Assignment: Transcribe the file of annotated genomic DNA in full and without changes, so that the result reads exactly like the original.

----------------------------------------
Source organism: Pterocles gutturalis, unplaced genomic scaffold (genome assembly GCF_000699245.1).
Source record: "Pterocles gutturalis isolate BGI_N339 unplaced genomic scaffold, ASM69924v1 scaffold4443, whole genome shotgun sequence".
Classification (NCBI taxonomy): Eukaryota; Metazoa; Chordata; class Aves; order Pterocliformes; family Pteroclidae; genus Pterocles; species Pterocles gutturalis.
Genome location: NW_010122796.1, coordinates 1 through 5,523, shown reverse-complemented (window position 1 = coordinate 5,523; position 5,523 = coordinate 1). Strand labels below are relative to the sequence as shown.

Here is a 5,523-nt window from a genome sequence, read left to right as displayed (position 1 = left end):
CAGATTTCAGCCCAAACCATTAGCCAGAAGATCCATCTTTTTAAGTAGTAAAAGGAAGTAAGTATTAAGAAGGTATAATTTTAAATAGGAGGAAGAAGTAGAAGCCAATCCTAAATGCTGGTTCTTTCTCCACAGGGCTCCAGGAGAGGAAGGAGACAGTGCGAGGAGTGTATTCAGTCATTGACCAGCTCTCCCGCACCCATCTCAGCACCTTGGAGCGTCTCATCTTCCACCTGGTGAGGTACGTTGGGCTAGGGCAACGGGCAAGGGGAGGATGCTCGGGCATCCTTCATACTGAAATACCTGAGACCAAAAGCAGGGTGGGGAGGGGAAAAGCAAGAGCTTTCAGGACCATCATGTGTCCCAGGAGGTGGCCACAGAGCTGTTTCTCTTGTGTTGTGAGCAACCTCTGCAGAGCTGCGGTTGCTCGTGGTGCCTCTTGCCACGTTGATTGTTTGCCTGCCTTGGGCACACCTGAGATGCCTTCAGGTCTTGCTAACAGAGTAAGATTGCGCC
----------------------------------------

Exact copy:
Source organism: Pterocles gutturalis, unplaced genomic scaffold (genome assembly GCF_000699245.1).
Source record: "Pterocles gutturalis isolate BGI_N339 unplaced genomic scaffold, ASM69924v1 scaffold4443, whole genome shotgun sequence".
Classification (NCBI taxonomy): Eukaryota; Metazoa; Chordata; class Aves; order Pterocliformes; family Pteroclidae; genus Pterocles; species Pterocles gutturalis.
Genome location: NW_010122796.1, coordinates 1 through 5,523, shown reverse-complemented (window position 1 = coordinate 5,523; position 5,523 = coordinate 1). Strand labels below are relative to the sequence as shown.

Here is a 5,523-nt window from a genome sequence, read left to right as displayed (position 1 = left end):
CAGATTTCAGCCCAAACCATTAGCCAGAAGATCCATCTTTTTAAGTAGTAAAAGGAAGTAAGTATTAAGAAGGTATAATTTTAAATAGGAGGAAGAAGTAGAAGCCAATCCTAAATGCTGGTTCTTTCTCCACAGGGCTCCAGGAGAGGAAGGAGACAGTGCGAGGAGTGTATTCAGTCATTGACCAGCTCTCCCGCACCCATCTCAGCACCTTGGAGCGTCTCATCTTCCACCTGGTGAGGTACGTTGGGCTAGGGCAACGGGCAAGGGGAGGATGCTCGGGCATCCTTCATACTGAAATACCTGAGACCAAAAGCAGGGTGGGGAGGGGAAAAGCAAGAGCTTTCAGGACCATCATGTGTCCCAGGAGGTGGCCACAGAGCTGTTTCTCTTGTGTTGTGAGCAACCTCTGCAGAGCTGCGGTTGCTCGTGGTGCCTCTTGCCACGTTGATTGTTTGCCTGCCTTGGGCACACCTGAGATGCCTTCAGGTCTTGCTAACAGAGTAAGATTGCGCC